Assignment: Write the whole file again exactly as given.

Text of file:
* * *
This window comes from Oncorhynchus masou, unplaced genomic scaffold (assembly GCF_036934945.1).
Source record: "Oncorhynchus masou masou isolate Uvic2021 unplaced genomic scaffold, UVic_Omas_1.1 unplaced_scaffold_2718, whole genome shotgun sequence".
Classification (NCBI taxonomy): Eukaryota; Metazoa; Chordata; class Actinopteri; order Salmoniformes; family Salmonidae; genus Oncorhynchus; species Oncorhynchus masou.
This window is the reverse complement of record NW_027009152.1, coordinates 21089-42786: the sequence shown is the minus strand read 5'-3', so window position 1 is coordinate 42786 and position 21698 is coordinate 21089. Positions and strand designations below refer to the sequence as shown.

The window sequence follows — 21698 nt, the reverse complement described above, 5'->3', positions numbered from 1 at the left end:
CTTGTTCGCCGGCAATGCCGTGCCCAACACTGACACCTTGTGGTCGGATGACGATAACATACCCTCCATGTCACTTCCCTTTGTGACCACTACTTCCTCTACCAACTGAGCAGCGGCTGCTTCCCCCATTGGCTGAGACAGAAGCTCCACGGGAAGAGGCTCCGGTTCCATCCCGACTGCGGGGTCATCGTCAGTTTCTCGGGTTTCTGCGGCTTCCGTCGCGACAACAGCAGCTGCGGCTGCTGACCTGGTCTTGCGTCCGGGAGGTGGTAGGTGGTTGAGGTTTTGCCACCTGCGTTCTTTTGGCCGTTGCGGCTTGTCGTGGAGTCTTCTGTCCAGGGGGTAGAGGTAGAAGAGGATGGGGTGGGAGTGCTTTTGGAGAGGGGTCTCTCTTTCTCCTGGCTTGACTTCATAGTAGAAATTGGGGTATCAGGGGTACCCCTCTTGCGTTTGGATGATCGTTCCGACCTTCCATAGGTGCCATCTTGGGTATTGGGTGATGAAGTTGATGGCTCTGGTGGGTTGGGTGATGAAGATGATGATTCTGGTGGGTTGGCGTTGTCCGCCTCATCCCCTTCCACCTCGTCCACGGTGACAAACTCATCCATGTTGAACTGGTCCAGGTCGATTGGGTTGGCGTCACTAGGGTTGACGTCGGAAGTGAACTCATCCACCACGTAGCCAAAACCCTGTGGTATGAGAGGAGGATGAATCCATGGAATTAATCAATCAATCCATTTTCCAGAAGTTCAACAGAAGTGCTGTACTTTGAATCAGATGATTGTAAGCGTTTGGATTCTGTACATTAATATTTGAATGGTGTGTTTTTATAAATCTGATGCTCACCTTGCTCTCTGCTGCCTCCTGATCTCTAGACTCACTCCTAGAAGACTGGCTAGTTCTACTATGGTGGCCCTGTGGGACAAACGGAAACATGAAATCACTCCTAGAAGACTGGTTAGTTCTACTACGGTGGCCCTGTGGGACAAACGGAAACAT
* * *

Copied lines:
This window comes from Oncorhynchus masou, unplaced genomic scaffold (assembly GCF_036934945.1).
Source record: "Oncorhynchus masou masou isolate Uvic2021 unplaced genomic scaffold, UVic_Omas_1.1 unplaced_scaffold_2718, whole genome shotgun sequence".
Classification (NCBI taxonomy): Eukaryota; Metazoa; Chordata; class Actinopteri; order Salmoniformes; family Salmonidae; genus Oncorhynchus; species Oncorhynchus masou.
This window is the reverse complement of record NW_027009152.1, coordinates 21089-42786: the sequence shown is the minus strand read 5'-3', so window position 1 is coordinate 42786 and position 21698 is coordinate 21089. Positions and strand designations below refer to the sequence as shown.

The window sequence follows — 21698 nt, the reverse complement described above, 5'->3', positions numbered from 1 at the left end:
CTTGTTCGCCGGCAATGCCGTGCCCAACACTGACACCTTGTGGTCGGATGACGATAACATACCCTCCATGTCACTTCCCTTTGTGACCACTACTTCCTCTACCAACTGAGCAGCGGCTGCTTCCCCCATTGGCTGAGACAGAAGCTCCACGGGAAGAGGCTCCGGTTCCATCCCGACTGCGGGGTCATCGTCAGTTTCTCGGGTTTCTGCGGCTTCCGTCGCGACAACAGCAGCTGCGGCTGCTGACCTGGTCTTGCGTCCGGGAGGTGGTAGGTGGTTGAGGTTTTGCCACCTGCGTTCTTTTGGCCGTTGCGGCTTGTCGTGGAGTCTTCTGTCCAGGGGGTAGAGGTAGAAGAGGATGGGGTGGGAGTGCTTTTGGAGAGGGGTCTCTCTTTCTCCTGGCTTGACTTCATAGTAGAAATTGGGGTATCAGGGGTACCCCTCTTGCGTTTGGATGATCGTTCCGACCTTCCATAGGTGCCATCTTGGGTATTGGGTGATGAAGTTGATGGCTCTGGTGGGTTGGGTGATGAAGATGATGATTCTGGTGGGTTGGCGTTGTCCGCCTCATCCCCTTCCACCTCGTCCACGGTGACAAACTCATCCATGTTGAACTGGTCCAGGTCGATTGGGTTGGCGTCACTAGGGTTGACGTCGGAAGTGAACTCATCCACCACGTAGCCAAAACCCTGTGGTATGAGAGGAGGATGAATCCATGGAATTAATCAATCAATCCATTTTCCAGAAGTTCAACAGAAGTGCTGTACTTTGAATCAGATGATTGTAAGCGTTTGGATTCTGTACATTAATATTTGAATGGTGTGTTTTTATAAATCTGATGCTCACCTTGCTCTCTGCTGCCTCCTGATCTCTAGACTCACTCCTAGAAGACTGGCTAGTTCTACTATGGTGGCCCTGTGGGACAAACGGAAACATGAAATCACTCCTAGAAGACTGGTTAGTTCTACTACGGTGGCCCTGTGGGACAAACGGAAACAT